The self-interested use of ethics by the elite should not, however, cause us to overlook how the moral power of ethics can be used as a force for change. As social scientists we are quite familiar with the way bioethics is co-opted by the powerful – including politicians, corporations, funding agencies and the media – but we must not ignore the way ethics is used as a tool to challenge social power and to give shape to visions for a better life. When we sociologists of bioethics (De Vries 2004) attack moral discourse as nothing more than the expression of power, we give greater weight to the social power of ethics than we do to its moral power, diminishing important meanings of ethics and reducing ethical critique to just one moral position among many. My research shows the power of ethics to be a double-edged sword: yes, bioethics is used by the powerful to promote their interests, but it is also mobilised to challenge those with power. Those who study the social dimensions of bioethics must understand the value of ethics to the powerful and to the vulnerable.

Notes
  • 1

    Three notions of ‘the ethical’ seem to prevail, namely: 1) one's personal sense of right and wrong, 2) a notion of what most people (society) think is right or wrong, 3) what is ‘really’ right or wrong, i.e. the idea that it is possible to move beyond one's personal or society's views and contemplate what ought to be, rather than what is. In relation to the ethnographic criticism it is important to note how an ethics policy is typically described as representing a ‘personal’ or ‘societal view’, while the criticism of its impact implies a notion of ‘really right or wrong’: the policies are described as circumventing morality; they are seen as ‘unethical’.

  • 2

    In my approach to problematisations I am inspired by Foucault (1986, 1992, 1997).

  • 3

    The few people declining participation in the study all came from central Umeå and had either practical reasons to decline (one was deaf-mute, another had various psychiatric diagnoses and thought observations would stress her), or simply stated that they wanted the examination to be a personal ‘treat’ and not a contribution to research: ‘I do this for my own sake’, as one woman explained.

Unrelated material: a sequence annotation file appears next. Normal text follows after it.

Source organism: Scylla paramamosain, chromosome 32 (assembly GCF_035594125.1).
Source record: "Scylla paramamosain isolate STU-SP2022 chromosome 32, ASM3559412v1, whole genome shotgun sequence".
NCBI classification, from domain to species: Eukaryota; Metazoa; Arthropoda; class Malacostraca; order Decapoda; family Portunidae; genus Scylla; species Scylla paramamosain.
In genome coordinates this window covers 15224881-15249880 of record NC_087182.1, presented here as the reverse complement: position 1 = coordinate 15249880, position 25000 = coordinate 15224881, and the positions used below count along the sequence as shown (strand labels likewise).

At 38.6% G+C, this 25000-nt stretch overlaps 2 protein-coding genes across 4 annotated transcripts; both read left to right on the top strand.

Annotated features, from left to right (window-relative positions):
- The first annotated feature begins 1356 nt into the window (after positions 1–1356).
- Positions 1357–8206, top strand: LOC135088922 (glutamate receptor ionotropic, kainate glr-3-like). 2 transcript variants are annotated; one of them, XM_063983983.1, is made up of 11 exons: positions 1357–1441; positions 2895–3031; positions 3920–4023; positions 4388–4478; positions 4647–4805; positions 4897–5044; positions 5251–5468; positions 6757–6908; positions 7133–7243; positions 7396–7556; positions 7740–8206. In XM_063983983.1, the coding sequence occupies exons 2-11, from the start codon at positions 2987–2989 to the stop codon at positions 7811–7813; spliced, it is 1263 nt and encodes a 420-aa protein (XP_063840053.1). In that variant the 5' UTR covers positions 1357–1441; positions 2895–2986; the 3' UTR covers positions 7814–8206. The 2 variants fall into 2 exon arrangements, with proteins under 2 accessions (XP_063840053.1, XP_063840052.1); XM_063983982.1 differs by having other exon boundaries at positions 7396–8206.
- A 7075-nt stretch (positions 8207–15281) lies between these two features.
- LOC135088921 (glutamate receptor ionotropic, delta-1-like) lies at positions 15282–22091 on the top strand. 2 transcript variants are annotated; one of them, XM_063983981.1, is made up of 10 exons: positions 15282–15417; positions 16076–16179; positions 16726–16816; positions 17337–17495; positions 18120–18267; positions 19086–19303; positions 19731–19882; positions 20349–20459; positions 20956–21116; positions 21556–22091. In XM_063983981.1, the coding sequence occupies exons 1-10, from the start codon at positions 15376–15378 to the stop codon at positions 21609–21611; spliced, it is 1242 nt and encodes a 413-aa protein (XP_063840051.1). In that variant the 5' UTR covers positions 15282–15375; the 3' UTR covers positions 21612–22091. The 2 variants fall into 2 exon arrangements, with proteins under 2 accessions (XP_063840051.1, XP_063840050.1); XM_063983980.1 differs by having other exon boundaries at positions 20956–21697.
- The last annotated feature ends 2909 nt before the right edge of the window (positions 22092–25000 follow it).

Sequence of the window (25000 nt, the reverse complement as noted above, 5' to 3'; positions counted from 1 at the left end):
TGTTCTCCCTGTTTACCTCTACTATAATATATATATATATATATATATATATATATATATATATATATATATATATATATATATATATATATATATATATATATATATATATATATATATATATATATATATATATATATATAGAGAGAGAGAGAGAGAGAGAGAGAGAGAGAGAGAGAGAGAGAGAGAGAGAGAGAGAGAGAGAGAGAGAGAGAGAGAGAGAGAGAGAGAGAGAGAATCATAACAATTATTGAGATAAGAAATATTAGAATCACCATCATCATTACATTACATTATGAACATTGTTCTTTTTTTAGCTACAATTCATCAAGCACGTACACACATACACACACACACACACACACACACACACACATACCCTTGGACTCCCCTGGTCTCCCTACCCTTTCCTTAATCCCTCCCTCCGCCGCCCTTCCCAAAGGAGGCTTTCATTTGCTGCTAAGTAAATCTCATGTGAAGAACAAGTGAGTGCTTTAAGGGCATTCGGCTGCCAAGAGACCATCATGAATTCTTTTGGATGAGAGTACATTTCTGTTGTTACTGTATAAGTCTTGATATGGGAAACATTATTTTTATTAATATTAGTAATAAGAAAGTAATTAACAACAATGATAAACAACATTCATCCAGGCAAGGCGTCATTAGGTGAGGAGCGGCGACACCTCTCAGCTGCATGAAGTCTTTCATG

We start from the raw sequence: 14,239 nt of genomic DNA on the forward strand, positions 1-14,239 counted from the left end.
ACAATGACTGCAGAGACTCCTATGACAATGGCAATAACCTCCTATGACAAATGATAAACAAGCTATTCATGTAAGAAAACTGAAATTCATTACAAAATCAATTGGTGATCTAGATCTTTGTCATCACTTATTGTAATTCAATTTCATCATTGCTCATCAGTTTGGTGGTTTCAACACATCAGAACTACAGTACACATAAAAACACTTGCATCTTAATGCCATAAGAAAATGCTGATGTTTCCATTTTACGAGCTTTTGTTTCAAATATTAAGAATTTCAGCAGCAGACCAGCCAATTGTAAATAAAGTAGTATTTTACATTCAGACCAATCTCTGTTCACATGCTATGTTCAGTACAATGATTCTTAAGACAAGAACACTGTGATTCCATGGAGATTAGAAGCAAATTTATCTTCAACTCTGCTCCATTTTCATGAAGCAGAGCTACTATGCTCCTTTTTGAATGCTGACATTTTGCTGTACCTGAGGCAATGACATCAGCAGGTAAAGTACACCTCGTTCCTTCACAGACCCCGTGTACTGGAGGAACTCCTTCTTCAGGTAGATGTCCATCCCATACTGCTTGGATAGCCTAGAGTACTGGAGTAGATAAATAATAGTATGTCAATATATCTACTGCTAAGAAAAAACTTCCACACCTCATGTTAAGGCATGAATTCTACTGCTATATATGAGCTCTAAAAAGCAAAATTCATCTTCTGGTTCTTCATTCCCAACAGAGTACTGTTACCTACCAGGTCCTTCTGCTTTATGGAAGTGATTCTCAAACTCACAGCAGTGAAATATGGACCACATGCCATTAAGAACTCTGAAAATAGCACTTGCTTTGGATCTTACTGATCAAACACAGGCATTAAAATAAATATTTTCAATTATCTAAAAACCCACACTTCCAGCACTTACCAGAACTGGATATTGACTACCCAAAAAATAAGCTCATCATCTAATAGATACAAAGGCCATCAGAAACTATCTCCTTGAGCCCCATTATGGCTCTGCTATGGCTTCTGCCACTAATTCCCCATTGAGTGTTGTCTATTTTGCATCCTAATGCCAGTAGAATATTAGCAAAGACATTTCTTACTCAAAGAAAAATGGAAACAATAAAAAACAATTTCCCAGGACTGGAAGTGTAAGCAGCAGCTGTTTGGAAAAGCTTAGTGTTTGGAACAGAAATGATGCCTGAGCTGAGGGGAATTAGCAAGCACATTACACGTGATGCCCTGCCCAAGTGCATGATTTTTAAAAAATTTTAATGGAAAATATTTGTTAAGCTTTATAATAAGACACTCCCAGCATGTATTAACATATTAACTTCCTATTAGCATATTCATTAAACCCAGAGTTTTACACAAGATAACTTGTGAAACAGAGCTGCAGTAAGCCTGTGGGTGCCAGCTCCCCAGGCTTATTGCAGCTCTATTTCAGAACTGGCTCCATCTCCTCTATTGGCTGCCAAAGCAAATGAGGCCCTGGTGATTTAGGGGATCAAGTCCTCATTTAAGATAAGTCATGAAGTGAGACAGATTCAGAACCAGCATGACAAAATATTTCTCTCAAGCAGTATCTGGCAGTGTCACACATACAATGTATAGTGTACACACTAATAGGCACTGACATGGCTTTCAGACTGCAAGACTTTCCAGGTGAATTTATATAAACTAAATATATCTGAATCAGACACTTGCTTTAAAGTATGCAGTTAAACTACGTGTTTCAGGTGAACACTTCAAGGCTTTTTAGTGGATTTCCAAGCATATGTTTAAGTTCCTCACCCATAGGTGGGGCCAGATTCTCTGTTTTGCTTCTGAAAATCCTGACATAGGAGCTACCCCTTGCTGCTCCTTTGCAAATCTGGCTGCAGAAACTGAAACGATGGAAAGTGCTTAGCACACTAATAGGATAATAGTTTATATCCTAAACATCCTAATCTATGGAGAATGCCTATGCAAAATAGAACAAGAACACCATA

• 4

    All quotes have been translated from Swedish into English by the author.

  • 5

    In response to the commercial element of most large-scale biobank activities, the international sociological literature has similarly begun focusing on fair distribution of potential benefits (Busby and Martin forthcoming, Haddow, Laurie, Cunningham-Burley and Hunter forthcoming, Petersen 2005).

  • 6

    In its emphasis on the co-production of morality and power, the study is closely affiliated with the Durkheimian tradition in the sociological study of bioethics, exemplified in the work of, for example, Anspach (1993), Bosk (1979, 1992), Chambliss (1996) and Zussman (1992). However, this study focuses on policies on ethics (rather than the organisation to which these policies respond) as a form of power, and accordingly seeks to explore the moral shaping of organisational power as well as the organisational conditions for moral problems.

Acknowledgement

  1. Top of page
  2. Abstract
  3. Introduction
  4. Studying power and morality
  5. Identifying policy problems
  6. Trust
  7. Protection
  8. Fairness
  9. Contested ethics or emergent ethics?
  10. Conclusion
  11. Acknowledgement
  12. References

This study was supported financially by a grant from the Swedish Ethics in Healthcare Programme (no. 2000/056) and the Danish Social Science Research Council (no. 24-03-0219). I would like to thank Gill Haddow, University of Edinburgh, and my colleagues at the Department of Health Services Research for constructive comments on an earlier version.

References

  1. Top of page
  2. Abstract
  3. Introduction
  4. Studying power and morality
  5. Identifying policy problems
  6. Trust
  7. Protection
  8. Fairness
  9. Contested ethics or emergent ethics?
  10. Conclusion
  11. Acknowledgement
  12. References